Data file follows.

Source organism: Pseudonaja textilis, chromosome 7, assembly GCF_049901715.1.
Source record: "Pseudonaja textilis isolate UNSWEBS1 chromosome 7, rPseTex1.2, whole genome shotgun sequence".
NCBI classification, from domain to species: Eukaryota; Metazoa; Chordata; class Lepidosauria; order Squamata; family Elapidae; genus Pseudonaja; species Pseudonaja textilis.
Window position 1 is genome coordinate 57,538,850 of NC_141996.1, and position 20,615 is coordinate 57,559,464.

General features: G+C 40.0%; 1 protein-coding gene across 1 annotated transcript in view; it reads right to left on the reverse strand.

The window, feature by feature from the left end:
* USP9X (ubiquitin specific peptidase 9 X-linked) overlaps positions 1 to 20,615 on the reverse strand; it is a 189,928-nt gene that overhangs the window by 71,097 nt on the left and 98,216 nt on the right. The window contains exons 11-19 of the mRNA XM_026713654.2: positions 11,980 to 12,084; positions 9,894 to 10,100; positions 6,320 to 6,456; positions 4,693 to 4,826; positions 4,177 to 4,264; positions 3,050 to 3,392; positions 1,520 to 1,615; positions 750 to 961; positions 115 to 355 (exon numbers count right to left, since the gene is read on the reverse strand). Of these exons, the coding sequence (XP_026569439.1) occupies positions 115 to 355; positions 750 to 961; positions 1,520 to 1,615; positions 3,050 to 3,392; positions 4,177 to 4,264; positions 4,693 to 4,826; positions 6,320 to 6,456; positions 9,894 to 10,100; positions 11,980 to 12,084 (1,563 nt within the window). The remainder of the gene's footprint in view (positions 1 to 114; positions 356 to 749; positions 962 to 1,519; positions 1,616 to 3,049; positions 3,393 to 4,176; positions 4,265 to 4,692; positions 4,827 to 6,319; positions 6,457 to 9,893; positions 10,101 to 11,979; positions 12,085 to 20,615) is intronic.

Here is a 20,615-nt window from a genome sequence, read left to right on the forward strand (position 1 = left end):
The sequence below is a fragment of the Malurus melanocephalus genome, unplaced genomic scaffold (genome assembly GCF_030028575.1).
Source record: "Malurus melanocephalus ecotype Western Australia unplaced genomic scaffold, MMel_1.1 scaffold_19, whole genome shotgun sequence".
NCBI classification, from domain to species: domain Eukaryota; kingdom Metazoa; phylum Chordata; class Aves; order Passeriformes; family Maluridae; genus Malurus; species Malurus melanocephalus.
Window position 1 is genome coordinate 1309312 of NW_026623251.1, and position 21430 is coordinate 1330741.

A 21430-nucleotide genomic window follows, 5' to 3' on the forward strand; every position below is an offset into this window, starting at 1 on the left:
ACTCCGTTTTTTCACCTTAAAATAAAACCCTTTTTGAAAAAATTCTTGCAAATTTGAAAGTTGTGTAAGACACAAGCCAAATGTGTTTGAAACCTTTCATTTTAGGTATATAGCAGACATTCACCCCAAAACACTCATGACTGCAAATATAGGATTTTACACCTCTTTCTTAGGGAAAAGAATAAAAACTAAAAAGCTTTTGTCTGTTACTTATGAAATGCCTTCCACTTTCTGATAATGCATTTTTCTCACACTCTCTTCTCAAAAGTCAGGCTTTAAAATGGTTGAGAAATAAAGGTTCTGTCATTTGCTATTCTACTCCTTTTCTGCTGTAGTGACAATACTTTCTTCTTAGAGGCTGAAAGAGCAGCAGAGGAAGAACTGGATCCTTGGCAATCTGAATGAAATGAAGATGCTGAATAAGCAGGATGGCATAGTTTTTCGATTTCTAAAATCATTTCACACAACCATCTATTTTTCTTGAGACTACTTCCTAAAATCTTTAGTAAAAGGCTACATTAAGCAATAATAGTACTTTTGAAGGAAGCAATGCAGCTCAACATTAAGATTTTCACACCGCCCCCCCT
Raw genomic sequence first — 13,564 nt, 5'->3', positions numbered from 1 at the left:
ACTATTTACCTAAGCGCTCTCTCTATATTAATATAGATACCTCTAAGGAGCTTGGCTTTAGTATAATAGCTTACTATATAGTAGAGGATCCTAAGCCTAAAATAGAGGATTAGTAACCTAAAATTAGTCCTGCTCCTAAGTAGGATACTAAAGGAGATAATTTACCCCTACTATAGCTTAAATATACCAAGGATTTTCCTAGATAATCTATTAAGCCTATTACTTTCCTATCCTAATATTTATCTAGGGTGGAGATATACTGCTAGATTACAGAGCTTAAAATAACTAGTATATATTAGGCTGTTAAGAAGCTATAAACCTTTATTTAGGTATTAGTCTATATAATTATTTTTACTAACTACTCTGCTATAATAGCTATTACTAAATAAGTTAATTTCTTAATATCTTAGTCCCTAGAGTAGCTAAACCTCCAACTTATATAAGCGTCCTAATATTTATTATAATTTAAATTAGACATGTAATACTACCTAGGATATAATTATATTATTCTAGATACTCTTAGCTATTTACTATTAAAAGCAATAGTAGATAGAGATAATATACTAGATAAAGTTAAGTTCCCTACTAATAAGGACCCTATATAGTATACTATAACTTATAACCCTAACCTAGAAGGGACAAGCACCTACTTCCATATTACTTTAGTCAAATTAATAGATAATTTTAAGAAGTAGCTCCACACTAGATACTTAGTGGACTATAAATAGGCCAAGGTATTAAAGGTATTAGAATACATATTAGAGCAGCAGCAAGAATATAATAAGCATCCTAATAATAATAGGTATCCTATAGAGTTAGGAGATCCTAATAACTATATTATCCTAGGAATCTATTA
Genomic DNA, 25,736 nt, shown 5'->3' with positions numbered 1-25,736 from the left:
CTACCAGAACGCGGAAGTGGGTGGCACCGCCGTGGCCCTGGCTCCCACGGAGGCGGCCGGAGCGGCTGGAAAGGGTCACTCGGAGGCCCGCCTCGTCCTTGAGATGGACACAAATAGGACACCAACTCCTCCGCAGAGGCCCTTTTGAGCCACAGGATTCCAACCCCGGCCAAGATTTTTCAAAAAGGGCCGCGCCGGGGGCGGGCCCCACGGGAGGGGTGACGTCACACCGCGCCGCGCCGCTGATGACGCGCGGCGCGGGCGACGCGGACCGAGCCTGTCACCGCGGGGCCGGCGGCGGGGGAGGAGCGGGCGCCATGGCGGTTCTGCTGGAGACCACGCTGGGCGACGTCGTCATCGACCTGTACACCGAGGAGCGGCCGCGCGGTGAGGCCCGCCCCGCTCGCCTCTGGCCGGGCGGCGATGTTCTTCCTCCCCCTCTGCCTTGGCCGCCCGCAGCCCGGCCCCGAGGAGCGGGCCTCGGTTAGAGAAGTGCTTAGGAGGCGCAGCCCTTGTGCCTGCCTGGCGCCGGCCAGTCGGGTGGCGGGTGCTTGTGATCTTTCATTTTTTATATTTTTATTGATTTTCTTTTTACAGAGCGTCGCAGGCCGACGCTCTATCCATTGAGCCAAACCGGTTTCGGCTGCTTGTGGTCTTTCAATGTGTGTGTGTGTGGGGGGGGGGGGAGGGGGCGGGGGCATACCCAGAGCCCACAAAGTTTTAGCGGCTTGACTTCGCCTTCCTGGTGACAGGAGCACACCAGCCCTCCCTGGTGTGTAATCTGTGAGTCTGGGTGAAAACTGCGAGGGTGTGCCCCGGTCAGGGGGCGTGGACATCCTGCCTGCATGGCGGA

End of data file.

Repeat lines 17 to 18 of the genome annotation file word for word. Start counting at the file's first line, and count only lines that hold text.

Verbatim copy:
Genomic DNA, 25,736 nt, shown 5'->3' with positions numbered 1-25,736 from the left:
CTACCAGAACGCGGAAGTGGGTGGCACCGCCGTGGCCCTGGCTCCCACGGAGGCGGCCGGAGCGGCTGGAAAGGGTCACTCGGAGGCCCGCCTCGTCCTTGAGATGGACACAAATAGGACACCAACTCCTCCGCAGAGGCCCTTTTGAGCCACAGGATTCCAACCCCGGCCAAGATTTTTCAAAAAGGGCCGCGCCGGGGGCGGGCCCCACGGGAGGGGTGACGTCACACCGCGCCGCGCCGCTGATGACGCGCGGCGCGGGCGACGCGGACCGAGCCTGTCACCGCGGGGCCGGCGGCGGGGGAGGAGCGGGCGCCATGGCGGTTCTGCTGGAGACCACGCTGGGCGACGTCGTCATCGACCTGTACACCGAGGAGCGGCCGCGCGGTGAGGCCCGCCCCGCTCGCCTCTGGCCGGGCGGCGATGTTCTTCCTCCCCCTCTGCCTTGGCCGCCCGCAGCCCGGCCCCGAGGAGCGGGCCTCGGTTAGAGAAGTGCTTAGGAGGCGCAGCCCTTGTGCCTGCCTGGCGCCGGCCAGTCGGGTGGCGGGTGCTTGTGATCTTTCATTTTTTATATTTTTATTGATTTTCTTTTTACAGAGCGTCGCAGGCCGACGCTCTATCCATTGAGCCAAACCGGTTTCGGCTGCTTGTGGTCTTTCAATGTGTGTGTGTGTGGGGGGGGGGGGAGGGGGCGGGGGCATACCCAGAGCCCACAAAGTTTTAGCGGCTTGACTTCGCCTTCCTGGTGACAGGAGCACACCAGCCCTCCCTGGTGTGTAATCTGTGAGTCTGGGTGAAAACTGCGAGGGTGTGCCCCGGTCAGGGGGCGTGGACATCCTGCCTGCATGGCGGA